Hydrogen peroxide contrast echocardiography: quantification in vivo of myocardial risk area during coronary occlusion and of the necrotic area remaining after myocardial reperfusion.
During sustained coronary occlusion in canine preparations, the extent of regions that fail to show contrast enhancement when imaged by supra-aortic hydrogen peroxide contrast echocardiography (SHPCE) has been shown to correlate well for single cross sections with the extent of malperfused myocardium "at risk" of infarction. In the present study, SHPCE was investigated as a means of determining the fraction of total left ventricular mass at risk during occlusion. Since necrotic tissue has low blood flow even when reperfused, we also investigated the potential of quantitating the extent of infarcted myocardium by measuring the extent of contrast defects seen with SHPCE performed during reperfusion. In 20 dogs the fraction of the left ventricle showing a contrast defect during coronary occlusion correlated well with the fraction of the left ventricular mass "at risk" by an autoradiographic technique (autoradiography = 0.83 echocardiography + 8.6%; r = .89, SEE = 4.5%). SHPCE was also performed after 3 hr of reperfusion following occlusions varying in duration from 60 to 150 min. The fraction of the ventricle showing a contrast defect during reperfusion predicted the infarcted portion of the left ventricle as shown by triphenyl tetrazolium chloride staining (% left ventricle infarcted = 0.81 echocardiography + 3.3%; r = .84, SEE = 5.3%). Observer variability for the fraction of the ventricle showing a contrast defect was excellent during both occlusion and reperfusion. The ratio of the left ventricular extent of contrast-negative regions during reperfusion and occlusion was used to calculate a necrosis-to-risk index in vivo that correlated relatively well with the myocardial necrosis-to-risk ratio determined morphologically (r = .77, SEE = 16%).(ABSTRACT TRUNCATED AT 250 WORDS)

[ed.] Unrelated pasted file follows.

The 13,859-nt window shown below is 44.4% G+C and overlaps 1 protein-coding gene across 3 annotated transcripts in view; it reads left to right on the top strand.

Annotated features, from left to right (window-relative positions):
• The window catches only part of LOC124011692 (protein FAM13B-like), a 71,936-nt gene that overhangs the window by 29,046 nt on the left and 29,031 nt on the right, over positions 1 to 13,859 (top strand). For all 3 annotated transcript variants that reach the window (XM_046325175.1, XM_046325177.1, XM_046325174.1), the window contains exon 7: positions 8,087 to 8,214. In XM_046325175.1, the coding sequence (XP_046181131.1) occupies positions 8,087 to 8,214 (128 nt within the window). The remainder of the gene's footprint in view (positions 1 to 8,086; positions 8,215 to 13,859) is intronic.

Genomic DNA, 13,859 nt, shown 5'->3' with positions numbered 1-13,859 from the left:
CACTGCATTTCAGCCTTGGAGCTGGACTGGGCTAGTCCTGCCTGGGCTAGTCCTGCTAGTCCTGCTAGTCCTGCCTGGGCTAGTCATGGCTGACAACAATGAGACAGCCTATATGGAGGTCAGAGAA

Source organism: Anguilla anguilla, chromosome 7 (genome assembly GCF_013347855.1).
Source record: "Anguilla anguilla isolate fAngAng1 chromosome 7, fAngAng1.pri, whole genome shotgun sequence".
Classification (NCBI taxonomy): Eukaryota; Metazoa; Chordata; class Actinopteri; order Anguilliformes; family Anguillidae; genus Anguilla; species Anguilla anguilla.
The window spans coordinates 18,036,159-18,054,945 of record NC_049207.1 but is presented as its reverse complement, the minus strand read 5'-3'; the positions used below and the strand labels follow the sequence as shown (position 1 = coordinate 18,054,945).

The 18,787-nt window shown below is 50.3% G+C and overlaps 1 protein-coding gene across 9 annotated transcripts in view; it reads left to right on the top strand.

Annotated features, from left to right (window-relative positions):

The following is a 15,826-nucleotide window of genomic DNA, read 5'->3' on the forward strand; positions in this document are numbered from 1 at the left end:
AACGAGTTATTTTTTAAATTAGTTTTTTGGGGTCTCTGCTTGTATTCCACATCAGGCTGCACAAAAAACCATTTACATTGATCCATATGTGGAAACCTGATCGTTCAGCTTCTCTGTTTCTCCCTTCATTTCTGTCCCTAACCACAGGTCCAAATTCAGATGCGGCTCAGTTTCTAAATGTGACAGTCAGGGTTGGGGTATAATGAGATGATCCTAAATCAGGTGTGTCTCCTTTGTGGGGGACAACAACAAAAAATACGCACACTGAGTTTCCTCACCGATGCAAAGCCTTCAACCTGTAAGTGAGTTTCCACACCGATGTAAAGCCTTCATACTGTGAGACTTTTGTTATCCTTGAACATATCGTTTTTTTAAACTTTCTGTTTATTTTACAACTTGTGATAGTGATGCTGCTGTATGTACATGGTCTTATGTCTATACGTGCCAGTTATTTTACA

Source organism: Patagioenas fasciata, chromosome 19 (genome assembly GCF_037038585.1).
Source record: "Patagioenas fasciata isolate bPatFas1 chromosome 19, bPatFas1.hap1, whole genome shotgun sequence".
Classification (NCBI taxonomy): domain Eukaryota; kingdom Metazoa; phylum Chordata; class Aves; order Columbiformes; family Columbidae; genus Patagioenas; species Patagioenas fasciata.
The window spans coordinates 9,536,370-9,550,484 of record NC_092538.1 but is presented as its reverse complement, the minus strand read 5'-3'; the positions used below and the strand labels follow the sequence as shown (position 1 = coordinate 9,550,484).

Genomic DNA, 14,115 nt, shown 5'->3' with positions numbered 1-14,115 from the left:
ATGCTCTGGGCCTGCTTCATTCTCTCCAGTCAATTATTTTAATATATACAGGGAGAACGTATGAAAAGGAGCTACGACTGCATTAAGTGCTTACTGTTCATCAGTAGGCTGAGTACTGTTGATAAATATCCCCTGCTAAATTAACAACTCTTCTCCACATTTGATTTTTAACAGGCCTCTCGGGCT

- Copyright © 1984 by American Heart Association